Yesterday U.S. District Court Judge Monti Belot sentenced Dr. Stephen Schneider to 30 years in prison and his wife Linda Schneider to 33 years in prison, in what Judge Belot called an “unavoidable tragedy motivated by greed.” Judge Belot told Dr. Schneider that the evidence showed that he had earned the nickname “Schneider the Writer” because often his only form of medical care consisted of writing prescriptions.
Judge Belot also criticized Mrs. Schneider, who served as office manager for the pill mill, emphasizing her culpability for creating and perpetuating the clinic as a generator of income, not as a place for competent medical care. The judge’s apparent view of Mrs. Schneider as the mastermind of the clinic, coupled with her additional convictions of money laundering (15 over Stephen Schneider’s two), may have led to her harsher sentence.
Given the number of deaths linked to this case, the government asked for a life sentence. The defense asked for the minimum mandatory 20 years in prison.
A jury found the Schneiders guilty on five counts of unlawfully writing prescriptions and 11 health care fraud counts; Linda Schneider guilty of 15 money laundering charges, and Stephen Schneider guilty of two. The jury found that the Schneiders’ conduct resulted in serious bodily injury to 14 people, and the deaths of 10 patients.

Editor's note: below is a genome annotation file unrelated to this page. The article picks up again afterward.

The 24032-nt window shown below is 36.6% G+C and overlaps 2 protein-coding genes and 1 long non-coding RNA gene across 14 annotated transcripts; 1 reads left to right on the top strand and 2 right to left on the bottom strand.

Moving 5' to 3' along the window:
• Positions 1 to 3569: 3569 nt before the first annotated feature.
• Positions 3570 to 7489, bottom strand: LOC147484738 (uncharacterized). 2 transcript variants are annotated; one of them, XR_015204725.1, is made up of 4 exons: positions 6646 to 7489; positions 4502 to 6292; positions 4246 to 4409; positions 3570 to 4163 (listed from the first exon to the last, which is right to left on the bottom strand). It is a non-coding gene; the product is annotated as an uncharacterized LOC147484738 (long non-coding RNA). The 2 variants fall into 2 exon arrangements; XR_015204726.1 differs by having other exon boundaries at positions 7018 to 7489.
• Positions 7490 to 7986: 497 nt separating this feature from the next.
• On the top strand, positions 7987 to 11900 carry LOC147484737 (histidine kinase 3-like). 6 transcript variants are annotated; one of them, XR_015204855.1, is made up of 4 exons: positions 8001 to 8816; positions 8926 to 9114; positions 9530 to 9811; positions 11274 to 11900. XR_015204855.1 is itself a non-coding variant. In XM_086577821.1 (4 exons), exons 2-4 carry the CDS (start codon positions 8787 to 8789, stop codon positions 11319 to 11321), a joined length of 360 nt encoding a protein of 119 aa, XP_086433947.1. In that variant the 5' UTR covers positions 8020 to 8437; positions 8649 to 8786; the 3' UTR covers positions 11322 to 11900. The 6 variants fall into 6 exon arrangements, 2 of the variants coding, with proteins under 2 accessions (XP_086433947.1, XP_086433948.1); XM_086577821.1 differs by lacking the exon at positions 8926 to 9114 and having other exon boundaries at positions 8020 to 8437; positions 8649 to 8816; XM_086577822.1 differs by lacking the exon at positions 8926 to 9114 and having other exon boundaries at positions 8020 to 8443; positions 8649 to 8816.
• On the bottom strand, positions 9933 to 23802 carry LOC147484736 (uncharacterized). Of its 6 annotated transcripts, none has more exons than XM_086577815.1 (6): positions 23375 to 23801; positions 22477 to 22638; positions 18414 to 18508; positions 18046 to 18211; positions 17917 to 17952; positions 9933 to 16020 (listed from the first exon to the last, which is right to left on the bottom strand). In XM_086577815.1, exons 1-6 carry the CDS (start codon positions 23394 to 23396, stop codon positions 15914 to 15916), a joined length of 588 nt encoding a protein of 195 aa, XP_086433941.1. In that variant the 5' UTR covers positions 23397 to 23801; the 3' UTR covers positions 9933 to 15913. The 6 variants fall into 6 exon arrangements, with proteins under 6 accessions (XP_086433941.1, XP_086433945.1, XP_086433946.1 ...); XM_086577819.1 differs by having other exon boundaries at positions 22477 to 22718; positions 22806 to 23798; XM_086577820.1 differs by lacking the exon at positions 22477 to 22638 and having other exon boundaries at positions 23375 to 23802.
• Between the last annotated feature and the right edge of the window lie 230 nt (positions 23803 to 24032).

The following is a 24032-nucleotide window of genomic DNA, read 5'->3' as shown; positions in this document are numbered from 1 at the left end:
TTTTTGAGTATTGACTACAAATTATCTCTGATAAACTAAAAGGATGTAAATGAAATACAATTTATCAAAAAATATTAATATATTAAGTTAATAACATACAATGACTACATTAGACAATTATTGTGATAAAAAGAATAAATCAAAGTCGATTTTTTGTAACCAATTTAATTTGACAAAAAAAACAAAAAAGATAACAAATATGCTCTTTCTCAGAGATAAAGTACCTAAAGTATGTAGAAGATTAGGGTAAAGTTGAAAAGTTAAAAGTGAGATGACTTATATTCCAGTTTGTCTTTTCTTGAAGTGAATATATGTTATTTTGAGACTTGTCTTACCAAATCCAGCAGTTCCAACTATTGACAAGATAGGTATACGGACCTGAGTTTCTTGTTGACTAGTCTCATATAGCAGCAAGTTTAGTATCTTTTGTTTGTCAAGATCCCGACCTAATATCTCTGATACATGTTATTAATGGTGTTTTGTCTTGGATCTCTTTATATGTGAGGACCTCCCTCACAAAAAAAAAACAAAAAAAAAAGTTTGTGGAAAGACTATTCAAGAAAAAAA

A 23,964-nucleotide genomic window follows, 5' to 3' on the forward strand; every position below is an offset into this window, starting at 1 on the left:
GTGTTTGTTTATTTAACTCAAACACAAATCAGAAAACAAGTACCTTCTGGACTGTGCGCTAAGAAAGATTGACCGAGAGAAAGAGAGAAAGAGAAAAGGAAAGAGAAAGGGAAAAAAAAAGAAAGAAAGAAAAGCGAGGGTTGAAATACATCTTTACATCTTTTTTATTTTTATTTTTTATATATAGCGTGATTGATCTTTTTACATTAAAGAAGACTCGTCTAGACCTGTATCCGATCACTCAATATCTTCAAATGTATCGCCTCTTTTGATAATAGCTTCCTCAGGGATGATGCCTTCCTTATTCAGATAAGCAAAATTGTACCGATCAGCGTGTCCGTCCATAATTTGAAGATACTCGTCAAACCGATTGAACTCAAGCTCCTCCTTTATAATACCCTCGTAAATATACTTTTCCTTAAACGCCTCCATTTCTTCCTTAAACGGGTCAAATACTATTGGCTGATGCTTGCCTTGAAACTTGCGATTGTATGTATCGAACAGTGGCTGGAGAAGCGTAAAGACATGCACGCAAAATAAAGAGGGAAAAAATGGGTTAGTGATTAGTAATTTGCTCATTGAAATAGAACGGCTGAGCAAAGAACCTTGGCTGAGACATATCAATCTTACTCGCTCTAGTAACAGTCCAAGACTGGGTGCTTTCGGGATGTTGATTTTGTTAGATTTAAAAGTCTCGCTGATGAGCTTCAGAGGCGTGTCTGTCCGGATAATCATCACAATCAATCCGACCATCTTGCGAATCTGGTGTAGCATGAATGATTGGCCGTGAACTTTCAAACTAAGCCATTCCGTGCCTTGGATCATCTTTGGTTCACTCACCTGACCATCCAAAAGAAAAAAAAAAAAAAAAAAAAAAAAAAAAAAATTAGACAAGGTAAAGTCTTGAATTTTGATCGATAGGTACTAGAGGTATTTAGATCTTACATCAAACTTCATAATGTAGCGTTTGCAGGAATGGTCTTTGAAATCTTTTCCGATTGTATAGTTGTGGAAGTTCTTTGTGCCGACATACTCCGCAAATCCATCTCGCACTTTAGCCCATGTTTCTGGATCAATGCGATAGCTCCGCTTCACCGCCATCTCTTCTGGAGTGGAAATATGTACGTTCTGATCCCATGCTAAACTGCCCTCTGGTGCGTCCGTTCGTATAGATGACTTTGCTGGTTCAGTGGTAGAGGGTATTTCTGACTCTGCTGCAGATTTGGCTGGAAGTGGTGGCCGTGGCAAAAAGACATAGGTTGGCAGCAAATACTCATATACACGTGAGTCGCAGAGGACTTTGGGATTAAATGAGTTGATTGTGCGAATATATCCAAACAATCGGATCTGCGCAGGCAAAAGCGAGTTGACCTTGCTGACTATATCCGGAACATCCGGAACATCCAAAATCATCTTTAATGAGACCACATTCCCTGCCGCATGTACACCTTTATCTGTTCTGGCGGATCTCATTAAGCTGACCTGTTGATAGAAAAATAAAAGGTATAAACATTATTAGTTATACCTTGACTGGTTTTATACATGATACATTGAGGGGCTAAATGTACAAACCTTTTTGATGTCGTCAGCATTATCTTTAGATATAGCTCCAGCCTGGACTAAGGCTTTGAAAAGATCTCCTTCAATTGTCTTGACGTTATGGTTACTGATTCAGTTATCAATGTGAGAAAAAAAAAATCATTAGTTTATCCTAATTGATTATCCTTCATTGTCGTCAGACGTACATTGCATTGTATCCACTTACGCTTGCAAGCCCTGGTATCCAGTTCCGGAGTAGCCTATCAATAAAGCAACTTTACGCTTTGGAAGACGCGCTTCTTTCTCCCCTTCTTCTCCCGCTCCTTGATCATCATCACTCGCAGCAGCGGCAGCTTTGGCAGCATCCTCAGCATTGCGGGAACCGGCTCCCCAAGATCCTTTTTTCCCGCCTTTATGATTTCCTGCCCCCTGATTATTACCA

Assistant U.S. Attorney Tanya Treadway has demonstrated that through tenacity, hard work, and courage, it is possible to bring pill pushers to justice, even if the pill pusher happens to have an "M.D." behind their name. I hope that more prosecutors will follow her example. With more prosecutions like this one, we can take a step closer to deterring doctors and those who conspire with them from writing prescriptions solely for their own personal financial gain.